The first says that politicians absolutely cannot be trusted with levers of power such as the ability to “print money” or “set interest rates”. That they’d tend to pull the first one hard and keep it pulled and pull the second one in time with election cycles rather than economic necessity. It is this principle which drives laws such as the Maastricht Treaty which actively prohibits Central Banks from printing money and giving it directly to the government.
On the other extreme is the principle that says that such intervention is sometimes required – the 2008 Financial Crisis being a case in point. The prohibitions of Maastricht meant that European banks had to find loopholes in order to provide the funds that were desperately needed – hence why QE took the form that it did. This principle also says that detached, “independent” Central Banks run the risk of drawing their talent from a very narrow pool where political appointees, academic economists and other bankers look only to their own ranks. That such an important organ of government as the Central Bank can do this may run contrary to the principles of a democracy.
To ease this – and because something like an elected Central Bank governor carries obvious problems of its own – some banks try to draw on a wider pool by opening their governing boards to people like trade unionists, industrial and agricultural representatives or third sector bodies.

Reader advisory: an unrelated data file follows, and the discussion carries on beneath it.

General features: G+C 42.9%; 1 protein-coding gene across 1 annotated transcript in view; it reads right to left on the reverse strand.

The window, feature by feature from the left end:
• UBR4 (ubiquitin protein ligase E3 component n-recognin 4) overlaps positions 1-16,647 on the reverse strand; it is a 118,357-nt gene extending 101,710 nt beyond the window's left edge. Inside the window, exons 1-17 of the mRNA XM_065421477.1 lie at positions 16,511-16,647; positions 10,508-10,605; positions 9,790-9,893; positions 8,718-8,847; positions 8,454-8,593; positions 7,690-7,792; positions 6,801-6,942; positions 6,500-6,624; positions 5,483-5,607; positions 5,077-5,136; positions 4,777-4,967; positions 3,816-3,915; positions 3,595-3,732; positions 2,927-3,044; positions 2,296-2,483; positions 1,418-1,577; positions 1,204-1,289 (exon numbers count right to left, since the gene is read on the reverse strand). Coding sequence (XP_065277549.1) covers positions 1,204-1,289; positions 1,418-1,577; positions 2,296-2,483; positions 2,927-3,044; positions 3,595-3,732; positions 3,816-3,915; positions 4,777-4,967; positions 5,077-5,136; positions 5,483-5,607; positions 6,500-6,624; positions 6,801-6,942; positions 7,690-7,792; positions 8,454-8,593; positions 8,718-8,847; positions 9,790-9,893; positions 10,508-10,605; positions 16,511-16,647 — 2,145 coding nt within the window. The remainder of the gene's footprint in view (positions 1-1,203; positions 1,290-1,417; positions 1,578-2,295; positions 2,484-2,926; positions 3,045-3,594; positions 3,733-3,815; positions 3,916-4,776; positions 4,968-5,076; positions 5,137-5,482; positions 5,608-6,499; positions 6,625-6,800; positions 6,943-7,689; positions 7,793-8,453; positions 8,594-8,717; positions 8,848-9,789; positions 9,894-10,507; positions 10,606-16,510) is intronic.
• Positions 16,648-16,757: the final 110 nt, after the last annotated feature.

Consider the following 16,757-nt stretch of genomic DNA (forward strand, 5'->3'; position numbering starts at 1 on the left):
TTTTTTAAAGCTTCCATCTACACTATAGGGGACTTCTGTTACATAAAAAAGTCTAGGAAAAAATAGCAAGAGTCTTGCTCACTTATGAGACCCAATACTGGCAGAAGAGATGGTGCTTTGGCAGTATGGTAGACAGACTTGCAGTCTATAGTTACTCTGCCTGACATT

Sometimes these “stakeholder” boards are given actual voting power; often they are merely advisory. Either way, they allow a bank to develop a compromise-system where the demos of the country is better represented, where expertise about the economy is better drawn upon but also where the highly technical skills required for policy implementation remain with the governor and the implementation board.
The history of central banking is a long and shifting one. The evolution has been constant and there’s no reason to believe that it won’t continue – especially as we enter a new phase of economic thinking and new models of governance continue to be tried and tested. Scotland can learn from any of the many models of banking that are out there and if we choose to, it is eminently possible that we could add to that rich history with our own distinct approach.